Dearth of delivery drivers, abattoir staff and fruit pickers caused by Covid and Brexit are fuelling wage rises with 5% hike in prices forecast
Last modified on Sun 11 Jul 2021 07.57 EDT
Food prices could rise by about 5% by the autumn – and turkeys and pigs in blankets could be in short supply this Christmas – as shortages of delivery drivers, abattoir staff and other workers drive up pay and other costs.
Industry insiders say that pay for lorry drivers and other supply chain workers, including abbatoir workers, plus vegetable and fruit pickers and packers have all risen because of difficulties in finding sufficient staff.
“There is a war for workers,” says Ian Wright, chief executive of the Food and Drink Federation, which represents hundreds of firms across the food supply chain. “The only way to get more HGV and logistics drivers is to put up pay.”
While that is good news for relatively low-paid workers, Wright said it would result in food prices rising around 5%. “In the second half of the year that is going to lead to increased prices for customers with food prices up by mid single digits,” he warned.
Tony Goodger, of the Association of Independent Meat Suppliers (Aims), said problems in the meat processing industry meant firms were paying at least 10% more for staff than before the pandemic. “Those costs have got be passed on,” he said.
Bureaucracy created by Brexit has also hit the sector, Goodger said, with particular shortages of vets for processing sites because of competing demand from exporters who now require a qualified vet to approve health certificates. Drivers with the correct accreditation to transport animals and abattoir workers with butchery skills are also hard to find.
The meat processing industry is estimated to be missing about a fifth of the necessary workers with some plants working with only half their normal staff at this time of year.
Those problems add to issues in the soft fruit industry, which needs at least 70,000 seasonal workers every summer, and has said it is about 5,000 pickers short this year. Food transport is also being affected by the shortage of tens of thousands of HGV drivers.
The driver shortage has also been linked to Brexit and tax changes which have affected pay while food industry employers say the furlough scheme has given workers a chance to retrain into jobs with more social hours.
Goodger said that meat processors were focusing workers on products needed immediately and that meant the processing of items such as pigs in blankets and stuffing, which were usually prepared over the summer and then frozen, were unlikely to be a priority.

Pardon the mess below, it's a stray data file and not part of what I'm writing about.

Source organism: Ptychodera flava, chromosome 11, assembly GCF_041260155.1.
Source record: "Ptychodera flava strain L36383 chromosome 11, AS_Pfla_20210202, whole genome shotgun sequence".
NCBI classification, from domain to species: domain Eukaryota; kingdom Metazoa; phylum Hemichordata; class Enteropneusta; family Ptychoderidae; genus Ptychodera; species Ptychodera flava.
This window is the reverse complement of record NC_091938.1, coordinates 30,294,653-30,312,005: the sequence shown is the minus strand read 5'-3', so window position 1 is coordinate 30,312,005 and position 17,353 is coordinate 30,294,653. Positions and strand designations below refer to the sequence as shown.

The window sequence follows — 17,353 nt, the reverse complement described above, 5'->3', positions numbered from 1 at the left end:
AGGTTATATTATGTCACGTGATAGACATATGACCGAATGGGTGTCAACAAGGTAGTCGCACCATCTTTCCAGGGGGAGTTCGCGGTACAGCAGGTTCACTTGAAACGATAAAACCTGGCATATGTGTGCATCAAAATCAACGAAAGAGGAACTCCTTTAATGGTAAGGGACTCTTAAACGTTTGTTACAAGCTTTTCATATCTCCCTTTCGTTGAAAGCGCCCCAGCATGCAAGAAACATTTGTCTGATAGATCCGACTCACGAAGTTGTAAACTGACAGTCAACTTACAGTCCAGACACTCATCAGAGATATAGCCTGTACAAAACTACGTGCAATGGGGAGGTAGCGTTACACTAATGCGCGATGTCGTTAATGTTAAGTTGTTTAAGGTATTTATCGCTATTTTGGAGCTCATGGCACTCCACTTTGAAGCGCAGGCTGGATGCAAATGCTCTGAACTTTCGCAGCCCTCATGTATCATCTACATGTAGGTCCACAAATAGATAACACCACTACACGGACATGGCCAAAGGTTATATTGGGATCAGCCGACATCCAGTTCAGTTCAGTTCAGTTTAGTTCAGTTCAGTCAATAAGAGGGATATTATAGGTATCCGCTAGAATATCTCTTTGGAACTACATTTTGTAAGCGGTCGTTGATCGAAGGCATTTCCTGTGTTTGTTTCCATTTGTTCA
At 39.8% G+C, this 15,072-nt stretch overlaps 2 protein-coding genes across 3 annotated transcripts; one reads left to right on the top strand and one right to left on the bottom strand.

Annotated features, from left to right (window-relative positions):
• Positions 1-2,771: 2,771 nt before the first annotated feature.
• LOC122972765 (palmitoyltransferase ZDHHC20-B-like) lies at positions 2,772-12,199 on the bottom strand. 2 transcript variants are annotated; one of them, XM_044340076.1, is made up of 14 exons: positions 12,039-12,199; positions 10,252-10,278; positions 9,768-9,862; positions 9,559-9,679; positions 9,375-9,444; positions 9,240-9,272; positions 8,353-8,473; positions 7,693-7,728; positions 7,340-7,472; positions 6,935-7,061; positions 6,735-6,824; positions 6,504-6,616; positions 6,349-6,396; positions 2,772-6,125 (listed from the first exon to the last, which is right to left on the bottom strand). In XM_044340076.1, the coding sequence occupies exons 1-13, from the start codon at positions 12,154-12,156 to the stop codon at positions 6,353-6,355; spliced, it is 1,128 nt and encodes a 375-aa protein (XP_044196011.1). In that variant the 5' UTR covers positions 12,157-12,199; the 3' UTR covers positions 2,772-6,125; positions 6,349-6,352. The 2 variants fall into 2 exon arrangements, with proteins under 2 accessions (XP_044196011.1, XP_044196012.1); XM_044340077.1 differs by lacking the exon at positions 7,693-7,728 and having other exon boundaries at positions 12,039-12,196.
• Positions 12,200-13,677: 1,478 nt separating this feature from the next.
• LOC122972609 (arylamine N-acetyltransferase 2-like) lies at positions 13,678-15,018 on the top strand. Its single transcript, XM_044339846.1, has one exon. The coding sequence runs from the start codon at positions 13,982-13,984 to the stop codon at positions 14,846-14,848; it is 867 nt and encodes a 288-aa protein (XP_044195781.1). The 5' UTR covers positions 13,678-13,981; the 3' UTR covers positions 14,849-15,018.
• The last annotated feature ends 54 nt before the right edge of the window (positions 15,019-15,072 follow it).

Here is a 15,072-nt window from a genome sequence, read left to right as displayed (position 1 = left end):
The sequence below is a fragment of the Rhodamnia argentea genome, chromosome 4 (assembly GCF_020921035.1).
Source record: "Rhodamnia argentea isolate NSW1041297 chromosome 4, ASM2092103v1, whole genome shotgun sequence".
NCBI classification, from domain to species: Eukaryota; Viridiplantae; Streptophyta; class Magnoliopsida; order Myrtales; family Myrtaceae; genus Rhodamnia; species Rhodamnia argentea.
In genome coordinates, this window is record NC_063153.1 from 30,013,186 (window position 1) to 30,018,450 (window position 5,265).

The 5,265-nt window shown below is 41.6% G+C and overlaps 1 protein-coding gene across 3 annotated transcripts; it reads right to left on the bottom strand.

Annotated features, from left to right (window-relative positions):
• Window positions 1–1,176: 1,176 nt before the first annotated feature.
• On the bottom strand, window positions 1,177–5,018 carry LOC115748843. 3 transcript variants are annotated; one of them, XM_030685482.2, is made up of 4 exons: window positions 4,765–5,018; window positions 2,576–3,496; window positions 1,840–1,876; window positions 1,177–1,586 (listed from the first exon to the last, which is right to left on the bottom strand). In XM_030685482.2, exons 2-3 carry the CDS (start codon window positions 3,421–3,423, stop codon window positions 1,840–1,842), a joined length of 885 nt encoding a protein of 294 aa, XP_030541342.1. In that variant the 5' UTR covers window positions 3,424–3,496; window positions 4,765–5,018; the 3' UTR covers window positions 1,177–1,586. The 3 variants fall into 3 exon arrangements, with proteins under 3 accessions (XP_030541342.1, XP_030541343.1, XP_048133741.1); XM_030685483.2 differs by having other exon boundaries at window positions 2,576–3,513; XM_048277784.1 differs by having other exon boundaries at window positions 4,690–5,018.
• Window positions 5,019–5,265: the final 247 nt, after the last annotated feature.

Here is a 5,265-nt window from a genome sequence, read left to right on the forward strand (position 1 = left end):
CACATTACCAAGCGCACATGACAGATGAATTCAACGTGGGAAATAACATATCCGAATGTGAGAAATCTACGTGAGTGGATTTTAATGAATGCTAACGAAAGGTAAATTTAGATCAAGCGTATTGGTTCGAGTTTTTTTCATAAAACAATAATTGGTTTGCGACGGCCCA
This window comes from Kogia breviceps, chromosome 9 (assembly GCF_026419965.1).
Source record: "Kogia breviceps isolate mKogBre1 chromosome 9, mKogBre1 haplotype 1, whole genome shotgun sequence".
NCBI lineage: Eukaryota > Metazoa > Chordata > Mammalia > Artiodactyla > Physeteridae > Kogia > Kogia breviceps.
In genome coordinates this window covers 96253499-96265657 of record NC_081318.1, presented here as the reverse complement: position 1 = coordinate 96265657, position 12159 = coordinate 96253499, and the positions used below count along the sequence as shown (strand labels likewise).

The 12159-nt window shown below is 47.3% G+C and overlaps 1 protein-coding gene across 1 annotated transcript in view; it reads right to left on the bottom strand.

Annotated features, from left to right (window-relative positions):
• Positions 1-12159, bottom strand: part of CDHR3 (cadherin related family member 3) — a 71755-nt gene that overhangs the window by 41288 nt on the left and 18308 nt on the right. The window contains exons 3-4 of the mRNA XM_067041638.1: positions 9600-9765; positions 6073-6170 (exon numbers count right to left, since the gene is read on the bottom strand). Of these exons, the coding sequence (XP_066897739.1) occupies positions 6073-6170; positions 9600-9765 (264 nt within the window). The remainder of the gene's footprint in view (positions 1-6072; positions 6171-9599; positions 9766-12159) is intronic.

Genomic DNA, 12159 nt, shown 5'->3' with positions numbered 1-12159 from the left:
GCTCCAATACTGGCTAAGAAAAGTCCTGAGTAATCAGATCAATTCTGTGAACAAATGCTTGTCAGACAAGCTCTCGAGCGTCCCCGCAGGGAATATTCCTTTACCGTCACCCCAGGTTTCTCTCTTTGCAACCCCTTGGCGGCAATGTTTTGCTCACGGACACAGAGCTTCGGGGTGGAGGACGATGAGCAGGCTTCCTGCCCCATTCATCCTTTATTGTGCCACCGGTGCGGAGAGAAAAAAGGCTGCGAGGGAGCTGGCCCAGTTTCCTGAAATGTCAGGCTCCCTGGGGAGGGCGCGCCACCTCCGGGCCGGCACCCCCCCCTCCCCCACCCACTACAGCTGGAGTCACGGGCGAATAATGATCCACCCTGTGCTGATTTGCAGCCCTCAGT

“Those Christmas lines are unlikely to be being made so we will be likely not to have them when it comes to December,” he said. Goodger added that unless the government extended the seasonal workers scheme to butchers, EU workers who usually come to the UK from mid October to process turkeys for about two months, would not be able to do so.
Difficulties caused by Brexit, which has prevented seasonal and even long-term workers coming over from the EU, have combined with the effects of the pandemic to put a squeeze on the available workforce.
Just as in healthcare, hospitality and retail, food worker shortages have been exacerbated by people having to self-isolate after coming into contact with someone infected with the Covid virus or being pinged by the NHS test and trace app.
Changes to government restrictions, with lockdowns being imposed and then released at quite short notice, have also increased demand for products to be shifted quickly to meet changing demand.
Government officials have held emergency talks with retailers, wholesalers and logistics groups to address the shortage of drivers and other workers. Retailers and suppliers have already warned of food and drink shortages but have largely been able to keep shelves stocked this summer by turning to alternative brands or reducing the number of options on sale to focus resources on producing and distributing best-selling items.
In the three months to 13 June, grocery prices fell 1.9% compared with the same period a year before, according to analysts at Kantar, as supermarkets competed to keep hold of shoppers returning to dining out and buying sandwiches on the go.
Retailers are also concerned about rising food waste as a result of difficulties with transport with Tesco bosses warning that the vacancies were creating 48 tonnes of food waste each week, the equivalent of two truck loads.
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